12 Songs, 37 Minutes

EDITORS’ NOTES

Anchored by a cover of the Kinks’ “David Watts,” All Mod Cons is the point where Paul Weller trades in the teenage anthems of the young Pete Townshend for the more nuanced portraitures of Ray Davies, and he doesn't miss any opportunity to observe how success has tinted the world around him. Like “David Watts,” “To Be Someone (Didn’t We Have a Nice Time)” and “Mr. Clean” are scathing satires of upper-crust success, while “All Mod Cons” lashes out at the phony friends that accompany fame and fortune. It’s hard to imagine anyone else pulling off “English Rose,” a disarmingly heartfelt ode to the United Kingdom that avoids smarmy flag waving. In “‘A’ Bomb in Wardour Street” and “Down in the Tube Station at Midnight” Weller paints pictures of sudden violence in the city. The tone of the songs goes beyond anger, and instead offers the sense of betrayal, confusion, and resignation that always accompanies such incidents. All Mod Cons marks a musical and thematic turning point for the Jam, but those last two songs in particular elevate Weller to the ranks of Davies and Townshend.

EDITORS’ NOTES

Anchored by a cover of the Kinks’ “David Watts,” All Mod Cons is the point where Paul Weller trades in the teenage anthems of the young Pete Townshend for the more nuanced portraitures of Ray Davies, and he doesn't miss any opportunity to observe how success has tinted the world around him. Like “David Watts,” “To Be Someone (Didn’t We Have a Nice Time)” and “Mr. Clean” are scathing satires of upper-crust success, while “All Mod Cons” lashes out at the phony friends that accompany fame and fortune. It’s hard to imagine anyone else pulling off “English Rose,” a disarmingly heartfelt ode to the United Kingdom that avoids smarmy flag waving. In “‘A’ Bomb in Wardour Street” and “Down in the Tube Station at Midnight” Weller paints pictures of sudden violence in the city. The tone of the songs goes beyond anger, and instead offers the sense of betrayal, confusion, and resignation that always accompanies such incidents. All Mod Cons marks a musical and thematic turning point for the Jam, but those last two songs in particular elevate Weller to the ranks of Davies and Townshend.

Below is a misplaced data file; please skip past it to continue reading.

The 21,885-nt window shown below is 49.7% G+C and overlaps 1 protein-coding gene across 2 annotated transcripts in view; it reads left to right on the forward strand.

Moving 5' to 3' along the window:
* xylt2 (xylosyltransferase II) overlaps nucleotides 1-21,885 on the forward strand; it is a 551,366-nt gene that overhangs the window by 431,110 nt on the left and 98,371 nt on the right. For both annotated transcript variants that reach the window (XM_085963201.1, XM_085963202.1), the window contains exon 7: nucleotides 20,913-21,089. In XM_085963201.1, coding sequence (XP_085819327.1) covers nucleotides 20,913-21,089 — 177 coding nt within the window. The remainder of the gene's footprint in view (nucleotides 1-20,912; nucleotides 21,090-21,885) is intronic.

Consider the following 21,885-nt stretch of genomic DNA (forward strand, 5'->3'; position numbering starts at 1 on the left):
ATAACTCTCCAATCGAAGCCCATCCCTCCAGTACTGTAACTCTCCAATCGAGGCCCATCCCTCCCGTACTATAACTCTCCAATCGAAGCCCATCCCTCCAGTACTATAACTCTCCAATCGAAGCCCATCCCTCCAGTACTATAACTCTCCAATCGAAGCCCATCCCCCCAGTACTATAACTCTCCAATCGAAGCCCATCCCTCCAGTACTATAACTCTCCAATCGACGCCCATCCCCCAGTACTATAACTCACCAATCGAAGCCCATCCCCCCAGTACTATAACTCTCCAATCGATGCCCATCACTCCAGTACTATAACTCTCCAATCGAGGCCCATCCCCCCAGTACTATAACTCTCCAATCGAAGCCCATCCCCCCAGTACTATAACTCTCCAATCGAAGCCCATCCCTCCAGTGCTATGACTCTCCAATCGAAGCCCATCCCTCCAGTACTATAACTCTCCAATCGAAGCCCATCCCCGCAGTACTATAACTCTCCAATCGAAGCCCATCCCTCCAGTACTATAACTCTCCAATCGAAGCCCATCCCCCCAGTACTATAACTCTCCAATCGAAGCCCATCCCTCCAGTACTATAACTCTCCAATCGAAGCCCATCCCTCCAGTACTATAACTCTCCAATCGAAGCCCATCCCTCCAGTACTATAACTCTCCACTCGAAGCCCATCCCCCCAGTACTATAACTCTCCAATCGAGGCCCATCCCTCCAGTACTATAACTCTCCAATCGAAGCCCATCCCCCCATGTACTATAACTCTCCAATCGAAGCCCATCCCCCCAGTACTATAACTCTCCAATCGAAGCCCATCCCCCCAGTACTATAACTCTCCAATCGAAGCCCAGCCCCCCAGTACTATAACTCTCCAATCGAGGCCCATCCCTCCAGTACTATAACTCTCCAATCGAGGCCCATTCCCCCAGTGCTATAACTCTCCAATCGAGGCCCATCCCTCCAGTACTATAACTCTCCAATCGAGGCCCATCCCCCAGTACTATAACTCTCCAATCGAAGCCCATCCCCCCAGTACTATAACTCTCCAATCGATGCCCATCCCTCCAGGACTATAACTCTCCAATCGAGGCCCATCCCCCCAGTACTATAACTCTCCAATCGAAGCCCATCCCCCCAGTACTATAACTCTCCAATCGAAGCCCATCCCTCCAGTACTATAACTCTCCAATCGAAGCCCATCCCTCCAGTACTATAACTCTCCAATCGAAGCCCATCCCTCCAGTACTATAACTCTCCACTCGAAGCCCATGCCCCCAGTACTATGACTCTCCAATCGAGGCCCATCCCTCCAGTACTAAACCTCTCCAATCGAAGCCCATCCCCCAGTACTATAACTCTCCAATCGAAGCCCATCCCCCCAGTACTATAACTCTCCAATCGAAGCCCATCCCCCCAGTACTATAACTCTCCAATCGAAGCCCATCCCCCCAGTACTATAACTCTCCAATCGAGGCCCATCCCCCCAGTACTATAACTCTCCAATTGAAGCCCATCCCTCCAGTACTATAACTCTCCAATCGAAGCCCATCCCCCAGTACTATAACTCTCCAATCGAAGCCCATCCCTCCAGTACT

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Ratings and Reviews

4.8 out of 5
33 Ratings
33 Ratings
Anniepie1 ,

Truly Classic.

This was their turning point. You have to own this to fully get it!

maumel ,

* * * * *

Artistically, it is not quite up
Up with setting sons, but represents a greater turn and it's probably the most important album in their career. It conserves their early punk energy, Billy Hunt or A Bomb in Wardour Street, and greatly expands it to new territory both musically and Lyrically only challenged by London Calling. Every song is solid, Mr Clean or English Rose, and Ray Davies influence is huge as shown on the Kinks cover of David Watts or on Fly, but In the Crowd and Down in the tube station are timeless songs about England idiosyncrasies, wether it's about personal life or violence. As the Punk storm slowed, very few bands would continue to innovate and mature. The Jam was undoubtedly one of them.

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